Then the LORD stretched out His hand and touched my mouth, and the LORD said to me,
‘Behold, I have put My words in your mouth.
See, I have appointed you this day over the nations and over the kingdoms,
to pluck up and to break down,
to destroy and to overthrow,
to build and to plant.'” (Jer 1:4-10)
God called Jeremiah for two purposes: to tear down the wickedness and sin, and to build up hope and faith. This was primarily for God’s people in Judah, but it was also for the nations around them.
Most of Jeremiah’s preaching directed toward the leaders of Judah: the princes, the prophets, and the priests. Of course, Jeremiah was intimately familiar with two of these categories himself, and he especially held them to God’s standard.
“For from the least of them even to the greatest of them,
everyone is greedy for gain,
and from the prophet even to the priest
everyone deals falsely.
They have healed the brokenness of My people superficially,
saying, ‘Peace, peace,’
but there is no peace.” (Jer 6:13-14)
As he goes on, Jeremiah dismisses numerous false prophets and priests who claim to speak and to work for God, yet are false. He curses Pashhur the priest after he puts Jeremiah in the stocks (Jer 20); he curses Hananaiah the prophet after he claims that God will not destroy Jerusalem (Jer 28). He deposes both Shemaiah the prophet and Zephaniah the priest after they try to usurp God’s anointed priest, Jehoiada (Jer 29:24–32).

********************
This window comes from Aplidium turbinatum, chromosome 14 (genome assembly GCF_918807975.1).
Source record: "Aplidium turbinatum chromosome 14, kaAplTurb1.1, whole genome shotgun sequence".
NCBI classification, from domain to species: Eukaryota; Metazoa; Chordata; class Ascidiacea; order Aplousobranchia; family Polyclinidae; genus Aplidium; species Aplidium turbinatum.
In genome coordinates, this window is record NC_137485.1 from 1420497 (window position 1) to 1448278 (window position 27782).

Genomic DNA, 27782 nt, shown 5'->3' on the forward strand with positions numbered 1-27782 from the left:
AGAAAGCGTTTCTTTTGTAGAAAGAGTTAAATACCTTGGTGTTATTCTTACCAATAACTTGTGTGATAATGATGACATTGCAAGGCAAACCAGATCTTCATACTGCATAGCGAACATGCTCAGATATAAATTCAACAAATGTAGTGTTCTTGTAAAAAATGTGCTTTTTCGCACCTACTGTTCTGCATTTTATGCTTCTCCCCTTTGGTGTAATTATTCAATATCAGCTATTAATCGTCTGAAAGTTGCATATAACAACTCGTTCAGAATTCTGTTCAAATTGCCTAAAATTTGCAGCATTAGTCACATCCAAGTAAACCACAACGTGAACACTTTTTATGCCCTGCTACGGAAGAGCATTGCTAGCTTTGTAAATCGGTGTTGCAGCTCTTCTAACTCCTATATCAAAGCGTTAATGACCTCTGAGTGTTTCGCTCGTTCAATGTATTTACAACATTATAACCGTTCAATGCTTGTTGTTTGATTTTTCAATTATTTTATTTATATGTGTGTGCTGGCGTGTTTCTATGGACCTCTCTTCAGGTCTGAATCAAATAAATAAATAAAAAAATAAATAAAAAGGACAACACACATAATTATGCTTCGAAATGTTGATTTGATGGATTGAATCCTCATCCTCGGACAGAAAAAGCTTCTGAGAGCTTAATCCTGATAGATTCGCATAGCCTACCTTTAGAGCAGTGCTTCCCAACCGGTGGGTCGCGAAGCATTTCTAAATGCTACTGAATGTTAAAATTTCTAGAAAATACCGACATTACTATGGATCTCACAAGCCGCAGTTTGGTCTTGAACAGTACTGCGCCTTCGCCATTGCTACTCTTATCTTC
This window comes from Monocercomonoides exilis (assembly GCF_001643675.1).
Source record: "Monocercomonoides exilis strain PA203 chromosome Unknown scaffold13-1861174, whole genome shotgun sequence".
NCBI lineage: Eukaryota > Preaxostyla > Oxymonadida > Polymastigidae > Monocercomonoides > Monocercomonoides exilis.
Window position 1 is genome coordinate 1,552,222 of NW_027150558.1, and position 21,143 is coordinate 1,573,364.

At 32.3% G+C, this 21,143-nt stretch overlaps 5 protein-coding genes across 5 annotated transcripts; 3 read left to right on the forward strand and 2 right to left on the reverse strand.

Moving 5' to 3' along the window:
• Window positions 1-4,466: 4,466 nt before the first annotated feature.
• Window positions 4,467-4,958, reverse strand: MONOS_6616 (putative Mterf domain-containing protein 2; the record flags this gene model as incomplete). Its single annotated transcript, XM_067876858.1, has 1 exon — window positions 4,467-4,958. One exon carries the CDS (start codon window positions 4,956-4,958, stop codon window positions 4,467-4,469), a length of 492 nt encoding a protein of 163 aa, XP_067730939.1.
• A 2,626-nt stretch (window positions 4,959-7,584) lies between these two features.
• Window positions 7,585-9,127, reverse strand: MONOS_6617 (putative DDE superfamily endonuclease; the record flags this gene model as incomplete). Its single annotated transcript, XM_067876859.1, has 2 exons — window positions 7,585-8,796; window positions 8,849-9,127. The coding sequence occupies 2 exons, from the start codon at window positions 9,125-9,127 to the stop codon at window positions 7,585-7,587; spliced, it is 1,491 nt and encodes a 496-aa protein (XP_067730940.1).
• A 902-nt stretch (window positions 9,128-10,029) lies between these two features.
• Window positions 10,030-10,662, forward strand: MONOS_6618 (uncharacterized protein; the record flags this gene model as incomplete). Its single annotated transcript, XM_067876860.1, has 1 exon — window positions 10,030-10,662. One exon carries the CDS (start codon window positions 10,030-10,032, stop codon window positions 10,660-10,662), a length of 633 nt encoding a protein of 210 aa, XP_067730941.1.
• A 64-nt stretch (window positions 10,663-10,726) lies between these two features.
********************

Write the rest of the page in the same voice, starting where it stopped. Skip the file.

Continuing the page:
Jeremiah continually tries to warn the children of Judah of the punishment that awaits them if they don’t repent. Unfortunately, even the times that they do listen, it doesn’t last. In Jeremiah 34, King Zedekiah command the people to obey God’s seventh year laws and free their servants. They did…only to take them all back immediately.
As a result, the Babylonians come and take the nation away. Jeremiah is freed by the Babylonian captain and allowed to go wherever he chooses…and he chose to stay in the land. Unfortunately, his countrymen then kidnap him to Egypt and throw him in prison, where he dies.
The perseverance of Jeremiah is amazing to read about. He never stopped preaching the truth, no matter what it cost him—but we’ll remain silent for fear of awkwardness.